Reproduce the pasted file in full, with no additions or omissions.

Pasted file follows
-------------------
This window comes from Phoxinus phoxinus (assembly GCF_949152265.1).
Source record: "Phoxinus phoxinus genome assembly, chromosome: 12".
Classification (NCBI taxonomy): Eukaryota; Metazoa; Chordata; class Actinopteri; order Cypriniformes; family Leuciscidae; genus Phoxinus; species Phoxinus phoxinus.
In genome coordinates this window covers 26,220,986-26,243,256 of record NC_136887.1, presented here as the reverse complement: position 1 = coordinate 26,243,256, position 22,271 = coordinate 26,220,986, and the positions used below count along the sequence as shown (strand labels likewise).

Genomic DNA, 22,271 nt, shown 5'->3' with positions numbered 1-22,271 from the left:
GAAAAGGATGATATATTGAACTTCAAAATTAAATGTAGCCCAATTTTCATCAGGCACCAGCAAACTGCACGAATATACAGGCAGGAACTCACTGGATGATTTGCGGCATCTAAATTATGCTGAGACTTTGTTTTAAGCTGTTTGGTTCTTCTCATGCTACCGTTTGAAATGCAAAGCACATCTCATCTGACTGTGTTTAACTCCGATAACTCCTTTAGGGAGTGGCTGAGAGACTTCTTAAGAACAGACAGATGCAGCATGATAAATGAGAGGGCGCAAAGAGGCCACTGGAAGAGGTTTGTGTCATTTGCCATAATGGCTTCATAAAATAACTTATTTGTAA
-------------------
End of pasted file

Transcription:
This window comes from Phoxinus phoxinus (assembly GCF_949152265.1).
Source record: "Phoxinus phoxinus genome assembly, chromosome: 12".
Classification (NCBI taxonomy): Eukaryota; Metazoa; Chordata; class Actinopteri; order Cypriniformes; family Leuciscidae; genus Phoxinus; species Phoxinus phoxinus.
In genome coordinates this window covers 26,220,986-26,243,256 of record NC_136887.1, presented here as the reverse complement: position 1 = coordinate 26,243,256, position 22,271 = coordinate 26,220,986, and the positions used below count along the sequence as shown (strand labels likewise).

Genomic DNA, 22,271 nt, shown 5'->3' with positions numbered 1-22,271 from the left:
GAAAAGGATGATATATTGAACTTCAAAATTAAATGTAGCCCAATTTTCATCAGGCACCAGCAAACTGCACGAATATACAGGCAGGAACTCACTGGATGATTTGCGGCATCTAAATTATGCTGAGACTTTGTTTTAAGCTGTTTGGTTCTTCTCATGCTACCGTTTGAAATGCAAAGCACATCTCATCTGACTGTGTTTAACTCCGATAACTCCTTTAGGGAGTGGCTGAGAGACTTCTTAAGAACAGACAGATGCAGCATGATAAATGAGAGGGCGCAAAGAGGCCACTGGAAGAGGTTTGTGTCATTTGCCATAATGGCTTCATAAAATAACTTATTTGTAA